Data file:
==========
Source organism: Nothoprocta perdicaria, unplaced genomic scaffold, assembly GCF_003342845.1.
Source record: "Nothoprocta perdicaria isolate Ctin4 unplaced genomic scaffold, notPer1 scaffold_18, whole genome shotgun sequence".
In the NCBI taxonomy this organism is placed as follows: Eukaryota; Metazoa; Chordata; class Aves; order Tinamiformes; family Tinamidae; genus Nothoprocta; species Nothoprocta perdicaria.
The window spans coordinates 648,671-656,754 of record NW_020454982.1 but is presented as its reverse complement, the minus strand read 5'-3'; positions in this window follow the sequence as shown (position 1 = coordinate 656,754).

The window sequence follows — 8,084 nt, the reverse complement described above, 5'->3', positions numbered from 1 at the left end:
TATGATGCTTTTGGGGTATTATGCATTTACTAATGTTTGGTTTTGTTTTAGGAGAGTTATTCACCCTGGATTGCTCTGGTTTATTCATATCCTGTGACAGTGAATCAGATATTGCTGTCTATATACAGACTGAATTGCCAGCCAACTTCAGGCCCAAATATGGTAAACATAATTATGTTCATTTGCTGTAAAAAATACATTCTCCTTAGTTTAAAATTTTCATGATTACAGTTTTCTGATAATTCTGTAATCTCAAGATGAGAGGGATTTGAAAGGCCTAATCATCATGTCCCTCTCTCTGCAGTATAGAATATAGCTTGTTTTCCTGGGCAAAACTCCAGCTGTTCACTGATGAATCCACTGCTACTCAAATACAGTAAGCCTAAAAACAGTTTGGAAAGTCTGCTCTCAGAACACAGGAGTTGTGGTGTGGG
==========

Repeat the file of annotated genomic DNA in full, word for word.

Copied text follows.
Source organism: Nothoprocta perdicaria, unplaced genomic scaffold, assembly GCF_003342845.1.
Source record: "Nothoprocta perdicaria isolate Ctin4 unplaced genomic scaffold, notPer1 scaffold_18, whole genome shotgun sequence".
In the NCBI taxonomy this organism is placed as follows: Eukaryota; Metazoa; Chordata; class Aves; order Tinamiformes; family Tinamidae; genus Nothoprocta; species Nothoprocta perdicaria.
The window spans coordinates 648,671-656,754 of record NW_020454982.1 but is presented as its reverse complement, the minus strand read 5'-3'; positions in this window follow the sequence as shown (position 1 = coordinate 656,754).

The window sequence follows — 8,084 nt, the reverse complement described above, 5'->3', positions numbered from 1 at the left end:
TATGATGCTTTTGGGGTATTATGCATTTACTAATGTTTGGTTTTGTTTTAGGAGAGTTATTCACCCTGGATTGCTCTGGTTTATTCATATCCTGTGACAGTGAATCAGATATTGCTGTCTATATACAGACTGAATTGCCAGCCAACTTCAGGCCCAAATATGGTAAACATAATTATGTTCATTTGCTGTAAAAAATACATTCTCCTTAGTTTAAAATTTTCATGATTACAGTTTTCTGATAATTCTGTAATCTCAAGATGAGAGGGATTTGAAAGGCCTAATCATCATGTCCCTCTCTCTGCAGTATAGAATATAGCTTGTTTTCCTGGGCAAAACTCCAGCTGTTCACTGATGAATCCACTGCTACTCAAATACAGTAAGCCTAAAAACAGTTTGGAAAGTCTGCTCTCAGAACACAGGAGTTGTGGTGTGGG